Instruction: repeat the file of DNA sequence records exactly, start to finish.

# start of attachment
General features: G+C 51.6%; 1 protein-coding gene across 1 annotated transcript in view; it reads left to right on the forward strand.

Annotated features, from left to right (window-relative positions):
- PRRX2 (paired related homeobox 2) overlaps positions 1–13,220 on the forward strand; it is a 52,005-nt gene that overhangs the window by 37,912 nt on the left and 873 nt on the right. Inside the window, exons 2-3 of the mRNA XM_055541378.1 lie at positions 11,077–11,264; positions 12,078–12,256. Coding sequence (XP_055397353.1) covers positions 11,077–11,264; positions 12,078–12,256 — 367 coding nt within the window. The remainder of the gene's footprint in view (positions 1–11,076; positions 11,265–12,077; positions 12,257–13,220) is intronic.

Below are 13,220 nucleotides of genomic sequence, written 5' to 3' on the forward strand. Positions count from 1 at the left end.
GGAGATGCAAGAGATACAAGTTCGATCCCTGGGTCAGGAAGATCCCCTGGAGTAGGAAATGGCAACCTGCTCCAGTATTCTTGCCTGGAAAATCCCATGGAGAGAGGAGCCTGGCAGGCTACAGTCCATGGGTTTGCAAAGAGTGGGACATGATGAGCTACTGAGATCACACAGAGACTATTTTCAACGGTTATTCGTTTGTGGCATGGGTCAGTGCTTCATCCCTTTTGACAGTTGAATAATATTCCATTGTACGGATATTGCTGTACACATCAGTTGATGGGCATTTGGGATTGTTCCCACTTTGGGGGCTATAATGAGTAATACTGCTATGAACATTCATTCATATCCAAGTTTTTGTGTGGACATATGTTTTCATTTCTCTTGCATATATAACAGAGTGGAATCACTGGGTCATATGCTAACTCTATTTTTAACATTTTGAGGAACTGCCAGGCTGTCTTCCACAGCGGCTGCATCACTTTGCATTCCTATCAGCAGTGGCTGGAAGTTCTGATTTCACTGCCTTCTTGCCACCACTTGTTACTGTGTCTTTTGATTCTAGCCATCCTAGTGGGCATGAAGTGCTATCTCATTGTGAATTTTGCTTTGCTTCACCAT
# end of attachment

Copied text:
General features: G+C 51.6%; 1 protein-coding gene across 1 annotated transcript in view; it reads left to right on the forward strand.

Annotated features, from left to right (window-relative positions):
- PRRX2 (paired related homeobox 2) overlaps positions 1–13,220 on the forward strand; it is a 52,005-nt gene that overhangs the window by 37,912 nt on the left and 873 nt on the right. Inside the window, exons 2-3 of the mRNA XM_055541378.1 lie at positions 11,077–11,264; positions 12,078–12,256. Coding sequence (XP_055397353.1) covers positions 11,077–11,264; positions 12,078–12,256 — 367 coding nt within the window. The remainder of the gene's footprint in view (positions 1–11,076; positions 11,265–12,077; positions 12,257–13,220) is intronic.

Below are 13,220 nucleotides of genomic sequence, written 5' to 3' on the forward strand. Positions count from 1 at the left end.
GGAGATGCAAGAGATACAAGTTCGATCCCTGGGTCAGGAAGATCCCCTGGAGTAGGAAATGGCAACCTGCTCCAGTATTCTTGCCTGGAAAATCCCATGGAGAGAGGAGCCTGGCAGGCTACAGTCCATGGGTTTGCAAAGAGTGGGACATGATGAGCTACTGAGATCACACAGAGACTATTTTCAACGGTTATTCGTTTGTGGCATGGGTCAGTGCTTCATCCCTTTTGACAGTTGAATAATATTCCATTGTACGGATATTGCTGTACACATCAGTTGATGGGCATTTGGGATTGTTCCCACTTTGGGGGCTATAATGAGTAATACTGCTATGAACATTCATTCATATCCAAGTTTTTGTGTGGACATATGTTTTCATTTCTCTTGCATATATAACAGAGTGGAATCACTGGGTCATATGCTAACTCTATTTTTAACATTTTGAGGAACTGCCAGGCTGTCTTCCACAGCGGCTGCATCACTTTGCATTCCTATCAGCAGTGGCTGGAAGTTCTGATTTCACTGCCTTCTTGCCACCACTTGTTACTGTGTCTTTTGATTCTAGCCATCCTAGTGGGCATGAAGTGCTATCTCATTGTGAATTTTGCTTTGCTTCACCAT